Arctocephalus townsendi 

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Language: English

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Taxonomy [top]

Kingdom Phylum Class Order Family
Animalia Chordata Mammalia Carnivora Otariidae

Scientific Name: Arctocephalus townsendi Merriam, 1897
Common Name(s):
English Guadalupe Fur Seal
French Arctocéphale de Guadalupe, Otarie de Guadalupe
Spanish Lobo fino de Guadalupe, Oso Marino de Guadalupe
Taxonomic Notes: In 2011 the genus of all Fur Seals other than Arctocephalus pusillus was changed from Arctocephalus to Arctophoca, Peters 1866 (Committee on Taxonomy 2011) based on evidence presented in Berta and Churchill (2012). However, in 2013, based on genetic evidence presented in Nyakatura and Bininda-Emonds (2012), this change was considered to be premature and these species were returned to the genus Arctocephalus pending further research (Committee on Taxonomy 2013).

The species was originally named Arctocephalus townsendi (Merriam 1897) after a specimen collected on the beach on the west side of the type locality ‘‘Guadalupe Island, Baja California, México”. This species is also referred to as Arctophoca townsendi (Sivertsen 1954), Arctocephalus philippii (King 1954) and Arctocephalus philippii townsendi (Brunner 2004). Skull morphology and genetics suggest that the closest relative of A. townsendi is A philippii, which explains why the Guadalupe Fur Seal has been considered a subspecies of the latter. However, using criteria of skull morphology, Repenning et al. (1971) retained them as separate species, but their conclusion was based on a small sample size. Wynen et al. (2001) in a comparative study of two regions of the mitochondrial genome of the family Otariidae also separated these two taxa as species. A recent genetic study by Higdon et al. (2007) suggests that Arctocephalus townsendi and A. philippii are valid separate species with an estimated time of separation of about 0.3 mya.

Assessment Information [top]

Red List Category & Criteria: Least Concern ver 3.1
Year Published: 2015
Date Assessed: 2014-10-10
Assessor(s): Aurioles-Gamboa, D.
Reviewer(s): Trillmich, F., Bohórquez-Herrera, J. & Hernández-Camacho, J.
Facilitator/Compiler(s): Lowry, L., Ahonen, H., Chiozza, F. & Battistoni, A.
The range of Guadalupe Fur Seals was considerably reduced by exploitation. Previously, they occupied an area from the San Benito Archipelago to the islands in southern California. Past abundance estimates range from 100,000 to 200,000 animals. In the 1950s they numbered 200-500, but numbers have increased steadily to around 20,000 in 2010. The relatively small population, limited area of occupancy, and reduced genetic variability of this species, make them vulnerable to a variety of threats. However, they do not qualify for threatened listing under any IUCN criteria and are therefore listed as Least Concern.
Previously published Red List assessments:

Geographic Range [top]

Range Description:The distribution of the Guadalupe Fur Seal is centred on Guadalupe Island (Fleischer 1987, Gallo-Reynoso 1994, Belcher and Lee 2002, Aurioles-Gamboa et al. 2010). A small breeding colony was discovered on the east side of the easternmost part of the San Benito Islands in 1997 (Maravilla and Lowry 1999); now animals are present and spreading on all three San Benito Islands (Aurioles-Gamboa et al. 2010, García-Capitanachi 2011, Esperón-Rodríguez and Gallo-Reynoso 2012). Since the 1980s, Guadalupe Fur Seals have been observed more frequently on San Miguel Island and other southern California islands including, the Farallon Islands off the coast of northern California (Bartholomew 1950, Stewart 1981, Stewart et al. 1987, Stewart et al. 1992, Hanni et al. 1997). Guadalupe Fur Seal vagrants have been sighted and recorded stranded in California, Oregon, and Washington, USA, particularly during El Niño years (Hanni et al. 1997, Etnier 2002). Since 2009, around 50 Guadalupe Fur Seals have been found on the beaches along the west coast of Magdalena Island, located around 25ºN, approximately 500 km south of the San Benito Islands (Aurioles, unpublished data). The species' distribution at sea is poorly known, but records from a few satellite-tracked adult females suggest they may travel several hundred kilometres during feeding trips (Gallo-Reynoso 1994). Guadalupe Fur Seals have been sighted regularly in the Gulf of California, Mexico (Aurioles-Gamboa et al. 1999) at the southern extent of their distribution.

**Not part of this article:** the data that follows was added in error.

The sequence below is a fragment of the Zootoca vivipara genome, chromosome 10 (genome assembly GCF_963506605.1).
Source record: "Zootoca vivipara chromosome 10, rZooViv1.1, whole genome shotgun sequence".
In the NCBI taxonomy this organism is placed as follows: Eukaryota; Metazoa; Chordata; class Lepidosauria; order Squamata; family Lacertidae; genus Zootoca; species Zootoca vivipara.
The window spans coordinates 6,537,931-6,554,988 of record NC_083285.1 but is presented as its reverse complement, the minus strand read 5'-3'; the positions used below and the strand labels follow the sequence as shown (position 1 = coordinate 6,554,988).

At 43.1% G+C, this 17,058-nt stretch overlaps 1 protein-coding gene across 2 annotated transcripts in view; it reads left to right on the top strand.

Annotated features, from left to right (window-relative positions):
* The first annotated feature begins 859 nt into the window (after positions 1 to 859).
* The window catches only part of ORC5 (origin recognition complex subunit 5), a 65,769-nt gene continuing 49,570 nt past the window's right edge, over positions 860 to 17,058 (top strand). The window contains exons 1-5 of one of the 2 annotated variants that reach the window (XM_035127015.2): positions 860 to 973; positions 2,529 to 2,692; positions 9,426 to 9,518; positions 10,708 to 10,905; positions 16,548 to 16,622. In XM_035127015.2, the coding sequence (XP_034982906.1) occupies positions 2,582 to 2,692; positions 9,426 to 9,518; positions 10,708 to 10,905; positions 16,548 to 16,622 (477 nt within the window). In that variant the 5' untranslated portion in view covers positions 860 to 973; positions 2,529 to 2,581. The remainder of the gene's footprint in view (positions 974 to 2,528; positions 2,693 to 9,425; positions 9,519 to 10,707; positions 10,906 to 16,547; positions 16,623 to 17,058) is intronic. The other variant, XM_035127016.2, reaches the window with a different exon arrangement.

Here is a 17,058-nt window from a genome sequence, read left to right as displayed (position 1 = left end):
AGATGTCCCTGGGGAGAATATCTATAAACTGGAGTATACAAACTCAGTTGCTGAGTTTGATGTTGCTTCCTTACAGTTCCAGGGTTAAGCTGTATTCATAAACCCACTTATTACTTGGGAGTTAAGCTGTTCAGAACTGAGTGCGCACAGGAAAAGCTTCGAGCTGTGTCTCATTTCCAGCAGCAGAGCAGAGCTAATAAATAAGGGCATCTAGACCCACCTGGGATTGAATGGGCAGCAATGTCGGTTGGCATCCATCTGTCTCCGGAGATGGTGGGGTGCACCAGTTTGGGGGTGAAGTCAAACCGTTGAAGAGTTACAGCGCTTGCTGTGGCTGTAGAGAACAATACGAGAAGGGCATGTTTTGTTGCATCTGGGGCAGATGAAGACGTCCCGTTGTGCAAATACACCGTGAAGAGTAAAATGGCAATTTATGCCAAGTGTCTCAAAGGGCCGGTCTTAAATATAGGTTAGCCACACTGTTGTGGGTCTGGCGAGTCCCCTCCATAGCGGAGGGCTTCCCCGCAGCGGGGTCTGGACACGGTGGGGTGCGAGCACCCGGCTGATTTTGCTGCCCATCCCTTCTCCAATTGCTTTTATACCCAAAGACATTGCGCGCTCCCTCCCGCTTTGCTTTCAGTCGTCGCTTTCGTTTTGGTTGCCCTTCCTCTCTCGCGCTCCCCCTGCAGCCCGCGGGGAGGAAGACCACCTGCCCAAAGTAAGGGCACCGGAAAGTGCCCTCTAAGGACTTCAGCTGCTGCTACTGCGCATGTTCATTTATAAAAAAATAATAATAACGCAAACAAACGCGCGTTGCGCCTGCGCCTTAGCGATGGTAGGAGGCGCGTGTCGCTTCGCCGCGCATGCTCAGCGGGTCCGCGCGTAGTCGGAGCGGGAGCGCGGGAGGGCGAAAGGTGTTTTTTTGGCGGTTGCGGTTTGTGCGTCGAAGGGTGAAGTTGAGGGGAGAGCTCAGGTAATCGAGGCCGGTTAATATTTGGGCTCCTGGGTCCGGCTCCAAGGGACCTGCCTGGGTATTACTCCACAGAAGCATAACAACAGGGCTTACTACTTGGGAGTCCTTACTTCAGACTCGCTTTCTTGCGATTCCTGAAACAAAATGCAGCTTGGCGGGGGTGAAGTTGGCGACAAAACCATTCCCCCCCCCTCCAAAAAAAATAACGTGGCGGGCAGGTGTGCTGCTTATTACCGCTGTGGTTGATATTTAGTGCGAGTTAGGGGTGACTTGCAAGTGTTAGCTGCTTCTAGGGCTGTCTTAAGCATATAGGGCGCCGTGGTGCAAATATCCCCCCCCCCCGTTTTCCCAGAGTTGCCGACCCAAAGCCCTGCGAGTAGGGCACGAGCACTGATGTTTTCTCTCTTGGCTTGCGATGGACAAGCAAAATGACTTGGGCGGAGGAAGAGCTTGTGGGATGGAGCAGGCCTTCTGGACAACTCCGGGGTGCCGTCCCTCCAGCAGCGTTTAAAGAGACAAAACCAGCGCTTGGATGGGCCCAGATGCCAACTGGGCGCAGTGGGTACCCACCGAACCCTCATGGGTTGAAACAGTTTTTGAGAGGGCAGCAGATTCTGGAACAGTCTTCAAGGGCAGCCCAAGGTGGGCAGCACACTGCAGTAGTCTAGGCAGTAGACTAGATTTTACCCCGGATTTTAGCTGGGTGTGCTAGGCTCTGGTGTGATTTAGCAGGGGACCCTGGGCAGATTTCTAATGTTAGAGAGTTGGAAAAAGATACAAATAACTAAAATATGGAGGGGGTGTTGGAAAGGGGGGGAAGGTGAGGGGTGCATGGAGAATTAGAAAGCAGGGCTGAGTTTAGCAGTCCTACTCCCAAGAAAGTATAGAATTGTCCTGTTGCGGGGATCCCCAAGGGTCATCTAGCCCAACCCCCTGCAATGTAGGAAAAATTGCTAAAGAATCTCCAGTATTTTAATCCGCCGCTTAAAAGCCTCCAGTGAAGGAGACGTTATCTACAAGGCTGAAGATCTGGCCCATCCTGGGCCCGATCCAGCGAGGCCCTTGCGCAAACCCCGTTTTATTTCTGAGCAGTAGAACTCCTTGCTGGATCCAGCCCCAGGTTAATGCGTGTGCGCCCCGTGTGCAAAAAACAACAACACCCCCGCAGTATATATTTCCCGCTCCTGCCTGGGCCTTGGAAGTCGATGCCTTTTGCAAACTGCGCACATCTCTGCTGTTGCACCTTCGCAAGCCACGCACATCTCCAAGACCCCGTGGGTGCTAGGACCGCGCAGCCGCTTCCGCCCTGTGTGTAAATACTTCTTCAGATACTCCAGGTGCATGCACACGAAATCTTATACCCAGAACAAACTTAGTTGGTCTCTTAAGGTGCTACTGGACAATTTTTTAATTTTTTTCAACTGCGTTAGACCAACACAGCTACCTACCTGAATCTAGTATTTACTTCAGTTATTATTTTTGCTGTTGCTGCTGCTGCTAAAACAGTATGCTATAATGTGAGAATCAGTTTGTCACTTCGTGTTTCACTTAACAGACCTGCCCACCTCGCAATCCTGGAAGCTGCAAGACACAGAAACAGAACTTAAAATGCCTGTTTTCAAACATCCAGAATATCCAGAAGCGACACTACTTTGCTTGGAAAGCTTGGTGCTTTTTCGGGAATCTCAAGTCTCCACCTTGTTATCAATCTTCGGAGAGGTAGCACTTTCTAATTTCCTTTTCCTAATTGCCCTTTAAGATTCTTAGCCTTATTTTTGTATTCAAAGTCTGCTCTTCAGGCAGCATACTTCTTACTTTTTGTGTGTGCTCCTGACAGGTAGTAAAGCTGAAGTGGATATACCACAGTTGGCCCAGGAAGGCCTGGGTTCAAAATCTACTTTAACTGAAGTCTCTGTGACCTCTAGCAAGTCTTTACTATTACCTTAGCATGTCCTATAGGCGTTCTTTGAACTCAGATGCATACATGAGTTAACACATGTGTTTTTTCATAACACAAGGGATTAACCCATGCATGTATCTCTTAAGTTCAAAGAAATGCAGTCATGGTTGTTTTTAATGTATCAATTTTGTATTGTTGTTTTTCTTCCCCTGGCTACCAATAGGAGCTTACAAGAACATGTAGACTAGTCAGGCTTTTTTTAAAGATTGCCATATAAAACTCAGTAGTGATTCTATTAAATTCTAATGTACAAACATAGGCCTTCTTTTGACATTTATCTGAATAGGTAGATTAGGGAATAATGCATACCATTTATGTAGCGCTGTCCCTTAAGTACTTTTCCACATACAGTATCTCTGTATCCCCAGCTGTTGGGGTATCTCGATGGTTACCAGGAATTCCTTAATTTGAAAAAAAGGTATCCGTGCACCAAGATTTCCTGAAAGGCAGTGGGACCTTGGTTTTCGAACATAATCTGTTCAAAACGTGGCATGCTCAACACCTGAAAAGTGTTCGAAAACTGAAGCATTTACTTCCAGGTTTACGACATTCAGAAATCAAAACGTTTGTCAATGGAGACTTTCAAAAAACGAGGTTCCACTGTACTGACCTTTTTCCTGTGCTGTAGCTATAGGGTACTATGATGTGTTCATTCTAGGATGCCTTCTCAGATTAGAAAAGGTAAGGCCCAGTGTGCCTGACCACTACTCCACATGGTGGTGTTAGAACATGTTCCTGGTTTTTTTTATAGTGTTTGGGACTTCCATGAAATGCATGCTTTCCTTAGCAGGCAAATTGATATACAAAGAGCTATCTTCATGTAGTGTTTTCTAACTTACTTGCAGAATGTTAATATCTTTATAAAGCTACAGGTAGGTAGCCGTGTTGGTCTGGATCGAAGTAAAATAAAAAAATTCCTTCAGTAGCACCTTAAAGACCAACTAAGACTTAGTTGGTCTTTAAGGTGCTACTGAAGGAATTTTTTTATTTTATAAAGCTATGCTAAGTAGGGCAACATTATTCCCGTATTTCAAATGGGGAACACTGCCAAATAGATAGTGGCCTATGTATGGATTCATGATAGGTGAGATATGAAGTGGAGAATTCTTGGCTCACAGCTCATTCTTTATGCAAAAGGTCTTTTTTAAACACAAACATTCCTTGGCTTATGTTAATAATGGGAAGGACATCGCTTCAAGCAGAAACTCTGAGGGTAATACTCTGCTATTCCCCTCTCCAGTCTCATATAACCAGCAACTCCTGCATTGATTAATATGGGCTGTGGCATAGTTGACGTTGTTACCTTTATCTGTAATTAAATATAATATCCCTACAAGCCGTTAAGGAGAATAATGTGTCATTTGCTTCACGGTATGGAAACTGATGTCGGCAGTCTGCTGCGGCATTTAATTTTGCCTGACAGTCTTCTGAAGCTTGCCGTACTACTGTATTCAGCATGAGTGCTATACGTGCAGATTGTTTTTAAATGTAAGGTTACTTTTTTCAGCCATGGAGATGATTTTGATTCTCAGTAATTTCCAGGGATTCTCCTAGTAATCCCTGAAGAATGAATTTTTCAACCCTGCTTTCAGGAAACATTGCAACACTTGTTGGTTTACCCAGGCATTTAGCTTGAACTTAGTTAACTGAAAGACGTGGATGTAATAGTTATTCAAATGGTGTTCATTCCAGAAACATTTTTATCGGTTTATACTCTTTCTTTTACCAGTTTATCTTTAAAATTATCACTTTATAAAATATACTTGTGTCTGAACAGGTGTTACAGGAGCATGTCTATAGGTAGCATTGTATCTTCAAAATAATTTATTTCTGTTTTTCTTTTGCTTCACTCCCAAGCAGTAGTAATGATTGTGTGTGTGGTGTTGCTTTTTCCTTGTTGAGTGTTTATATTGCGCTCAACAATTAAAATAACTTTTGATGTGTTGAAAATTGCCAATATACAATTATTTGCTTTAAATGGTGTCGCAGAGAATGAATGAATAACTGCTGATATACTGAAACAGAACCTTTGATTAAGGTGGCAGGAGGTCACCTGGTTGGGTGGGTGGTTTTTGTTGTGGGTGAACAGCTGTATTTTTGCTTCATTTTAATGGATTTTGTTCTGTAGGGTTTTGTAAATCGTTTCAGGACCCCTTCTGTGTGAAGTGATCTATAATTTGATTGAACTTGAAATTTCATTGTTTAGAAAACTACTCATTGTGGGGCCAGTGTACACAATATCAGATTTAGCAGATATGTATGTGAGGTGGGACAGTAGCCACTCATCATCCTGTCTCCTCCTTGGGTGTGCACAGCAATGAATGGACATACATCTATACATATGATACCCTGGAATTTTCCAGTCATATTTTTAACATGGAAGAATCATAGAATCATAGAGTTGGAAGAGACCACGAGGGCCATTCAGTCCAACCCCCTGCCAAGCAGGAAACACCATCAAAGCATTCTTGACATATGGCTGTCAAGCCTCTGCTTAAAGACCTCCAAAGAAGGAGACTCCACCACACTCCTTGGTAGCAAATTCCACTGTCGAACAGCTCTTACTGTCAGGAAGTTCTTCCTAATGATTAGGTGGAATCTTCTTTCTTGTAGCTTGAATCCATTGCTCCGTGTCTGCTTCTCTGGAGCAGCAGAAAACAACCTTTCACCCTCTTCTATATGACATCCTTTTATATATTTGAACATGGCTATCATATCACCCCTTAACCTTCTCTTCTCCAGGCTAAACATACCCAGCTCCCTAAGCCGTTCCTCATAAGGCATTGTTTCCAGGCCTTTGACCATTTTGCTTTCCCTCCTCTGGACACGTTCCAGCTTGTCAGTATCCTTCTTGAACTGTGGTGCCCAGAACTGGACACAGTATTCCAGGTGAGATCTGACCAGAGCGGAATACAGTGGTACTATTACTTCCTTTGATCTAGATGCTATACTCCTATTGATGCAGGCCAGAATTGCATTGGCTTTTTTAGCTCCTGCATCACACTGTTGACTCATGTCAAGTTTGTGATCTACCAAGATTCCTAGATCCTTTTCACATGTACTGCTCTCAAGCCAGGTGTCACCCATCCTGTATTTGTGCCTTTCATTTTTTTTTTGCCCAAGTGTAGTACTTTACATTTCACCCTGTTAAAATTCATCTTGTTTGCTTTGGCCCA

Guadalupe Fur Seals were the most frequently encountered pinniped in archaeological deposits on the San Miguel Island prior to the seal exploitation period (Walker and Craig 1979). Indeed, its abundance in deposits dating from 3,500 years to the present, between 32°N and 50°N latitude, suggests that the highest density of sites and individuals occurred on the Channel Islands and southern parts of the mainland (34-36°N), with densities declining north of Point Conception (Rick et al. 2009).
Countries occurrence:
Mexico (Baja California, Baja California Sur, Guadalupe I.); United States (California, Oregon - Vagrant, Washington - Vagrant)
FAO Marine Fishing Areas:
Pacific – eastern central
Additional data:
Estimated area of occupancy (AOO) - km2:503372Continuing decline in area of occupancy (AOO):No
Extreme fluctuations in area of occupancy (AOO):NoEstimated extent of occurrence (EOO) - km2:1496773
Continuing decline in extent of occurrence (EOO):NoExtreme fluctuations in extent of occurrence (EOO):No
Continuing decline in number of locations:No
Extreme fluctuations in the number of locations:No
Upper elevation limit (metres):5Lower depth limit (metres):82
Range Map:Click here to open the map viewer and explore range.

Population [top]

Population:Guadalupe Fur Seals were abundant prior to seal exploitation, when they were likely the most abundant pinniped species on the islands of southern California (Walker and Craig 1979). Sealers harvesting Fur Seals in California and Mexico did not distinguish between Northern and Guadalupe Fur Seals in their harvest records, which makes it difficult to reconstruct former populations and geographic ranges. However, at least 52,000 Guadalupe Fur Seals were killed on several islands off the Pacific coasts of Mexico and the United States from the late 1700s to 1848, and the last few were harvested in Mexican waters in the late 1800s (Townsend 1931).